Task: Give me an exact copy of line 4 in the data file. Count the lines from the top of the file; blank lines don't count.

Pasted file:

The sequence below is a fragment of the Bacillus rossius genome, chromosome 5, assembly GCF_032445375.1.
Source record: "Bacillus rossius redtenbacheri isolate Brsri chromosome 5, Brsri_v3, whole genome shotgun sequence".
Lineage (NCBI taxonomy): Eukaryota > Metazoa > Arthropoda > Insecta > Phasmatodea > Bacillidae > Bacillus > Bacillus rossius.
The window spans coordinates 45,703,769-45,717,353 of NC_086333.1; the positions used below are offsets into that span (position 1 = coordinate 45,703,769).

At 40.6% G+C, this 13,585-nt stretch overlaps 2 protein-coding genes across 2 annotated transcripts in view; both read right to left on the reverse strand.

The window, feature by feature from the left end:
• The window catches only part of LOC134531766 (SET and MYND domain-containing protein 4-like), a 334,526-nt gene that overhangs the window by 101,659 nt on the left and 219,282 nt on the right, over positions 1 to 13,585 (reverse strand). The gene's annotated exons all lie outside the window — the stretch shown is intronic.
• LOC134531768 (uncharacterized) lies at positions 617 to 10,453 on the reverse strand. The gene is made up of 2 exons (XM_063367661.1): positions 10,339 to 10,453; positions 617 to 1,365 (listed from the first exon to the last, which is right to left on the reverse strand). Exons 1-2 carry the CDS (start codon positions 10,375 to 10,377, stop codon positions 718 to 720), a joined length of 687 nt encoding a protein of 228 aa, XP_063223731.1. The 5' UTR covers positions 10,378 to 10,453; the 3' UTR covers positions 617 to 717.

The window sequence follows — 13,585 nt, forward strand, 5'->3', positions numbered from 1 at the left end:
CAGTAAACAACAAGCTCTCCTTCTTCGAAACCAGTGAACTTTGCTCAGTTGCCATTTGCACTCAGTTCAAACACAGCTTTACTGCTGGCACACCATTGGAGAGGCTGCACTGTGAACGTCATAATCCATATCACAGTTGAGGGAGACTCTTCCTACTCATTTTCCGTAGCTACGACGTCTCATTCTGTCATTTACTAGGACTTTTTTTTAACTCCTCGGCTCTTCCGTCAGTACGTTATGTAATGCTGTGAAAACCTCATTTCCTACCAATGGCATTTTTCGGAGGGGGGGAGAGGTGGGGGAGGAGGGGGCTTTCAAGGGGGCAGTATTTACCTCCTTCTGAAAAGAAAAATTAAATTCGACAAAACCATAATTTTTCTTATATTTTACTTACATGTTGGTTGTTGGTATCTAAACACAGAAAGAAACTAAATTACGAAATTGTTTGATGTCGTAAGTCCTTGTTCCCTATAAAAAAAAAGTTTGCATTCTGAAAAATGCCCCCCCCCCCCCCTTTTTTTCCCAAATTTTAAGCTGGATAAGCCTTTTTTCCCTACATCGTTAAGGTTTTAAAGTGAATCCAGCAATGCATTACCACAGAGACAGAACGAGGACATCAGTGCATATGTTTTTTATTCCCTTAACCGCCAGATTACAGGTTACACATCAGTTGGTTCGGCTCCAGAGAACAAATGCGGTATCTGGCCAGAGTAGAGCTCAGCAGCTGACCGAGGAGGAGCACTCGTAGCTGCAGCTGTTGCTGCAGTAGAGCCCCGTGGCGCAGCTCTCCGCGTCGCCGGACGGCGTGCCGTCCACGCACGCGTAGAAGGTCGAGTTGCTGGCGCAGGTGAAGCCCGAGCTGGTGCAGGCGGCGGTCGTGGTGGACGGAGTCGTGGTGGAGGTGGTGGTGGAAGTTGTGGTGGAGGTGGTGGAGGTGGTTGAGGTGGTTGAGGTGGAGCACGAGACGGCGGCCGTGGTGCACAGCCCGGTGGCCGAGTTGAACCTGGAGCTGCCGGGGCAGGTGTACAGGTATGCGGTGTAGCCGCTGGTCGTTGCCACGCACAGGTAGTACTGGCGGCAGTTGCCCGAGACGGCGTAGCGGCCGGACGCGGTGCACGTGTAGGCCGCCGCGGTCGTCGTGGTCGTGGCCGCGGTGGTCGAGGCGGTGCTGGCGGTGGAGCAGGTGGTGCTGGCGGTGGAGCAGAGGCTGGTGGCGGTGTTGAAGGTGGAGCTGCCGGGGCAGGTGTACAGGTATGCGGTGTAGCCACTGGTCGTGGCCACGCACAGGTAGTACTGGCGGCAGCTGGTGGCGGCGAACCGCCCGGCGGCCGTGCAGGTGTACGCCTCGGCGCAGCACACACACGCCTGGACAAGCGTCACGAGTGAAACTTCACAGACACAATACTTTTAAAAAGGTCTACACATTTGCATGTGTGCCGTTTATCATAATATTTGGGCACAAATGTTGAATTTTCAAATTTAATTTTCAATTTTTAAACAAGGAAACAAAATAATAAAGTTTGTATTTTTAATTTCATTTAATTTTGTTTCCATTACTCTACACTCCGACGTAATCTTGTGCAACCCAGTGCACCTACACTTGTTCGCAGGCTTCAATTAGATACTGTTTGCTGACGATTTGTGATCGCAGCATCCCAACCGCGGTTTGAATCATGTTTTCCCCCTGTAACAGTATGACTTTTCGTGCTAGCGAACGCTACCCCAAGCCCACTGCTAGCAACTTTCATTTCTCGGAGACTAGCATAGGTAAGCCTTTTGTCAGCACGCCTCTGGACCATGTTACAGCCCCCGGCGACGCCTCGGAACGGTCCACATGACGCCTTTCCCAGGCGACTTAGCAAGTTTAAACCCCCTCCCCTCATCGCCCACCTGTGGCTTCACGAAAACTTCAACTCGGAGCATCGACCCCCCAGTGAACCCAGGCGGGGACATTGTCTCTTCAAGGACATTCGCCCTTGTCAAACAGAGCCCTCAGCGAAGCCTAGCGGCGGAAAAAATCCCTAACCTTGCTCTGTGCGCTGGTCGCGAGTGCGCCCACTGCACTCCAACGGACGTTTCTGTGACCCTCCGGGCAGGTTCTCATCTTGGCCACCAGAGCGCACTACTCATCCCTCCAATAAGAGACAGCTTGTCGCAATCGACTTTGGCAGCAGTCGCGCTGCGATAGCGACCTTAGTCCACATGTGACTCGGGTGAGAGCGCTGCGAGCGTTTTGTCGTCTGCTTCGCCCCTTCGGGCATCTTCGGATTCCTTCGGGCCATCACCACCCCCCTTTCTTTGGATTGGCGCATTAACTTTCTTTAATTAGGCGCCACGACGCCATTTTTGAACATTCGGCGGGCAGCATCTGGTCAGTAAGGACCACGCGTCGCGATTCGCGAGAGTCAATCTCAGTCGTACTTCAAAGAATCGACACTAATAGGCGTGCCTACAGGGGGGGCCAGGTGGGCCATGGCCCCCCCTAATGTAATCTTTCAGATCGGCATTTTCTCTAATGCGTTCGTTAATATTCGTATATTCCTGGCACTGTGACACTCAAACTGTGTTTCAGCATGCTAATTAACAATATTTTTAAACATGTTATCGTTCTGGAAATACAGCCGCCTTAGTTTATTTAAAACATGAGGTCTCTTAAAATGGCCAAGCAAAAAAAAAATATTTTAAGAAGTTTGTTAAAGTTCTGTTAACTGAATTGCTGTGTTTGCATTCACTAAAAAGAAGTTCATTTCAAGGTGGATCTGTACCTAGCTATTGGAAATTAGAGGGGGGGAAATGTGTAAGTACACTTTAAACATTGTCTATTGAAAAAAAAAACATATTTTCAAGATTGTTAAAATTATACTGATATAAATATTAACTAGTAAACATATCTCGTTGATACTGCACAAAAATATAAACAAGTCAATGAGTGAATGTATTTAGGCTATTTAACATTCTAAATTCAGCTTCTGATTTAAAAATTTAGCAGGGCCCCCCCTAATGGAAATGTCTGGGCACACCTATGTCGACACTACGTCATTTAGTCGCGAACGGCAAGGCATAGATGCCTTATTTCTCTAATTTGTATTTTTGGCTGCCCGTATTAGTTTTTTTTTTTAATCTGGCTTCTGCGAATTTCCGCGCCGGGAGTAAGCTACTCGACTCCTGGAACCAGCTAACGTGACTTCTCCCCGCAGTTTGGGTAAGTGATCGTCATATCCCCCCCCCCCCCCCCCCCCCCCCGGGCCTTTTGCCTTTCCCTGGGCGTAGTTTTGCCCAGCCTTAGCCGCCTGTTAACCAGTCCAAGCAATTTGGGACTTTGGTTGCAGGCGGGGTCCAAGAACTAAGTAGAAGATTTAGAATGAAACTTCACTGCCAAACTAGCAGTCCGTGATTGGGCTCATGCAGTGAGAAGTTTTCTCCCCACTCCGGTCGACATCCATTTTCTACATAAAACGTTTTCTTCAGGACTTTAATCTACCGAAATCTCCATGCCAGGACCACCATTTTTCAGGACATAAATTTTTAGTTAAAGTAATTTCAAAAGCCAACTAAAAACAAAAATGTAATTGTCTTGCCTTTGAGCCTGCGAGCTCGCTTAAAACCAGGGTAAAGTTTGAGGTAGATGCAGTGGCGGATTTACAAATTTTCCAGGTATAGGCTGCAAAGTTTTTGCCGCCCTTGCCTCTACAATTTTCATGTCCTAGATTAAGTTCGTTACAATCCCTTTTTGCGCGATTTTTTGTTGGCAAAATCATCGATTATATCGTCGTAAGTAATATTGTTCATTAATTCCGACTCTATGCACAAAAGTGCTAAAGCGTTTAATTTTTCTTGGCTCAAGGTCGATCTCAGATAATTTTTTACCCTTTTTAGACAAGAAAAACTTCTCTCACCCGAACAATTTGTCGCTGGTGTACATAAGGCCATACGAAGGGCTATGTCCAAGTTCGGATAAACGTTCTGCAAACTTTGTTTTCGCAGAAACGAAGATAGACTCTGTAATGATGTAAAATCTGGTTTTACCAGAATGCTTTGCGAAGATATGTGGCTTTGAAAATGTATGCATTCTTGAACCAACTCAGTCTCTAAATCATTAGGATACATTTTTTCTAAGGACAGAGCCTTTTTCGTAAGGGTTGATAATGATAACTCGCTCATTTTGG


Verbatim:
The window spans coordinates 45,703,769-45,717,353 of NC_086333.1; the positions used below are offsets into that span (position 1 = coordinate 45,703,769).